Has right-brained thinking hijacked the USP?
It’s been a dominant force in marketing plans, product development and agency briefs since the 1940s… the ubiquitous USP.
A brand or product’s “USP” is its unique selling proposition or unique selling point. That’s a fancy, MBA-way of telling potential customers what’s different about you and why they should buy your product instead of someone else’s.
Advertising legend Rosser Reeves coined the phrase, and in his classic book, Reality in Advertising, says that there are three components to a USP:
- It must tell the customer to buy a product or service for a specific benefit.
- That specific benefit has to be something only that product or service can offer. No one else should have it.
- It has to be strong and attractive—people have to care about that benefit, want it, and see the value in it.
Although a USP is part of a brand and its market position, today, a lot of people use the terms interchangeably or more commonly under the ever-expanding umbrella of “brand.”
Even job candidates are encouraged to have their own “brand” to stand out from the unemployed masses.
A USP has always been crazy important in marketing. All the great advertising success stories—from the VW Beetle, to the Swiffer, to the iPhone—all had kick-ass, take-no-prisoners USPs. A well-presented USP is supposed to be the thing that makes people switch brands… and that still works, when the product is truly different, unique or innovative.
But, that brings up a serious blind spot in the USP viewpoint, especially in recent years. That is, we all have way too many choices when it comes to buying stuff.
A quick example? Take a walk down the laundry detergent aisle of your grocery store. Tide, Cheer, Dreft, All, 7 Generations, Wisk, Gain and tons of other colorful plastic jugs of detergents and related products now claim a full aisle, from bottom to top shelves. Some sell themselves on price or value (65 loads in one bottle!), others on safer environmental claims, some on fighting tough stains, or being gentler on skin, and many other claims. They’re all peddling their USPs.
You can make the case that, with this kind of competition, you need a differentiator more than ever. That’s hard to argue with. But in a global market of “me too” and quick-to-market products, finding that USP is a challenging nut to crack. And it’s getting harder.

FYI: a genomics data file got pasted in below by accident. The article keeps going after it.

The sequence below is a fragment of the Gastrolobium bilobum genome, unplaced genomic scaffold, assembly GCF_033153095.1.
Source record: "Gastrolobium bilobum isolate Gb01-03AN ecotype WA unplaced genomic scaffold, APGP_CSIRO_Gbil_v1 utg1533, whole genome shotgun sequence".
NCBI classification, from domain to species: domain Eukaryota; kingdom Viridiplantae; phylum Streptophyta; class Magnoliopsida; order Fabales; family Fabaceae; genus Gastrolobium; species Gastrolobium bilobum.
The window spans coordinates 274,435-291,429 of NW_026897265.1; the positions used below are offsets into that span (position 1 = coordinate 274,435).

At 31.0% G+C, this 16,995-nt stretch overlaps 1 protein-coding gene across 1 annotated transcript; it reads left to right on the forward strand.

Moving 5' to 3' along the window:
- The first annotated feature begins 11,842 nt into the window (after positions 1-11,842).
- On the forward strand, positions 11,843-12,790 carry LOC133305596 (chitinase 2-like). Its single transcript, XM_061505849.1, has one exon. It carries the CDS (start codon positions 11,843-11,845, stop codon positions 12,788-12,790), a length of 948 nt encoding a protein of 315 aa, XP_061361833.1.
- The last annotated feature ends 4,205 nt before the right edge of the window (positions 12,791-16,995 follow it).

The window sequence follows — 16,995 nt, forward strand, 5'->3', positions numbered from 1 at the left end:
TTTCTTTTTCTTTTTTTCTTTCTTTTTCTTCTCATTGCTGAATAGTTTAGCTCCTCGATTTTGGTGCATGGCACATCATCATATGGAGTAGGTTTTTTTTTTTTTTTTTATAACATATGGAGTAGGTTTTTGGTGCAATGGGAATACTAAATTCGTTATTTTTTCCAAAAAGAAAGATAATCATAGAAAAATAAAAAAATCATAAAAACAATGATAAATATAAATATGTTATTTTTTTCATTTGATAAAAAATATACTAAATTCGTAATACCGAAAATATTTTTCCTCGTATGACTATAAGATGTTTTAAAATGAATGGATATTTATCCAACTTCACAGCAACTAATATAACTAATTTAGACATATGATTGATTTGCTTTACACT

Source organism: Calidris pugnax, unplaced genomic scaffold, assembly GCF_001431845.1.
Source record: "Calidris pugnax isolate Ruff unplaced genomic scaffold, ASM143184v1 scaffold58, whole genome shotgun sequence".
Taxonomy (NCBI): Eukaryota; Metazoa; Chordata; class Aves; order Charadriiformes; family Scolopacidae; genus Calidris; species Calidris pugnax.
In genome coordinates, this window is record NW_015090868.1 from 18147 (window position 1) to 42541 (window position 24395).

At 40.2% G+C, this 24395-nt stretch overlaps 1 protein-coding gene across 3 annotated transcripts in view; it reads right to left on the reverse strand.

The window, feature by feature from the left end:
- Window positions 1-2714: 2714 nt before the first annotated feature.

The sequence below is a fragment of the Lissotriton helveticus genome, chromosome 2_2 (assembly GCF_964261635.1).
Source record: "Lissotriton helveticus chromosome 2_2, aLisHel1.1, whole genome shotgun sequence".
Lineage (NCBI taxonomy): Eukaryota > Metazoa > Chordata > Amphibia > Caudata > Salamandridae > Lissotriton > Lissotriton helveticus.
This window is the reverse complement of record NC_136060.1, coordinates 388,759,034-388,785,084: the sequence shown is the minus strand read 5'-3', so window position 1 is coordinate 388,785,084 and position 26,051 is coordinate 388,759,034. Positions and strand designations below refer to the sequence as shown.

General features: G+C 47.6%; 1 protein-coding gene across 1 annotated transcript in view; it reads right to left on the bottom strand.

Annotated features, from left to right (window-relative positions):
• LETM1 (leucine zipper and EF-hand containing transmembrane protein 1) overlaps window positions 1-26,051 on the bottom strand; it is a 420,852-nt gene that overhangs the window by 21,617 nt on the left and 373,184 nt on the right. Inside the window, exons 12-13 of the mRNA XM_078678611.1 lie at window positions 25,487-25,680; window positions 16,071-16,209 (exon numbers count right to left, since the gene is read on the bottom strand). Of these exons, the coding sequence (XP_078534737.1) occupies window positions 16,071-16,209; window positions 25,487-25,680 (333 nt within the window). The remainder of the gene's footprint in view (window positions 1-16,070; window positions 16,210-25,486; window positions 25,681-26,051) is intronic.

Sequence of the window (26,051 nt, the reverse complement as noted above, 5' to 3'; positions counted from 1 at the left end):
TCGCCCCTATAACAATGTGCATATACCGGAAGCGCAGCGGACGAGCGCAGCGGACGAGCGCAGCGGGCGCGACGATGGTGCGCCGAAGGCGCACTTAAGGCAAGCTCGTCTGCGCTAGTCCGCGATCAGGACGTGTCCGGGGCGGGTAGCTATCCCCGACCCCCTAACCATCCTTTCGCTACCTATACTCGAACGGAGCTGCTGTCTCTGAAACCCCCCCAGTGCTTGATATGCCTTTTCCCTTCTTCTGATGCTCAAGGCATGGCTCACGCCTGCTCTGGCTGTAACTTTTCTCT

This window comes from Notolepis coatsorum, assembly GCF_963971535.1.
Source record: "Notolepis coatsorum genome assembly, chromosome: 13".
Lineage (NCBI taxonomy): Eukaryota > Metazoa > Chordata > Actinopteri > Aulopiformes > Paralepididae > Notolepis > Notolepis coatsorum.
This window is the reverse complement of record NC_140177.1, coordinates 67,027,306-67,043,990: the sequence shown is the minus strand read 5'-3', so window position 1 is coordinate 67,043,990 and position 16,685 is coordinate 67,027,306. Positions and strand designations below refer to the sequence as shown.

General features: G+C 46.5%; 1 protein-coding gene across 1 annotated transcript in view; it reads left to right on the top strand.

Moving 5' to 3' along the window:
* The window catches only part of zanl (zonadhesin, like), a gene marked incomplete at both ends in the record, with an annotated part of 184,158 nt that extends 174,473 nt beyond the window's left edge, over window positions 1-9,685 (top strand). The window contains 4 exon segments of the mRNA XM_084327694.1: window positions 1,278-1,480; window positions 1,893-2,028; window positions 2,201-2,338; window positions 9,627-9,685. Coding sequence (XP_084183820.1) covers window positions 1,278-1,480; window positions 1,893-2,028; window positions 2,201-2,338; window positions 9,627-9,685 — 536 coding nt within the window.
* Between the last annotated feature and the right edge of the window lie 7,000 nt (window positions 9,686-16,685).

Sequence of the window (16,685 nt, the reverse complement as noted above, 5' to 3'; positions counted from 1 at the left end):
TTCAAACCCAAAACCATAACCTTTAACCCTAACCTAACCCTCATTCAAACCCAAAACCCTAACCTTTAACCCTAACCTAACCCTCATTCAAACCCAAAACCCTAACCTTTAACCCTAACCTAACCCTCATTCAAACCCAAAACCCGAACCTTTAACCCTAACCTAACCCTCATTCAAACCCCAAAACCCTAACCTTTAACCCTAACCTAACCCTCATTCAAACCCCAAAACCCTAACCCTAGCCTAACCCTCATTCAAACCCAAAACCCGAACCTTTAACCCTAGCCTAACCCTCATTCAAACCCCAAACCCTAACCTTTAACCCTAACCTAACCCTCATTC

It’s the same with countless other products and categories.
It makes you wonder… do more consumers today buy on price, coupons, convenience or blind brand loyalty? When faced with so many choices, do people just shut down? Do they remember even a fraction of the USPs of so many products?
With packaged goods, many marketing experts are saying that today’s USP is not as much about a formula or special ingredient, but rather how the product is packaged or presented. In countless cases, a cool package or product design is all it takes to be selected from a shelf of 600 products offering similar benefits. The average consumer is more design conscious than ever before.
That goes for service products, too. Environmental design, employees, and the general “feel” of a place means a lot to today’s buyer.
What does all this indicate? We’ve become a considerably more right-brained world, where things like design, presentation, aesthetics, approach, ambiance and atmosphere really matter in a world overloaded with choices.
The USP, in the classic sense, has become a rare bird… but one that is fundamentally evolving for today’s crowded marketing jungle.
– Andy Badalamenti is the creative director for CI-Group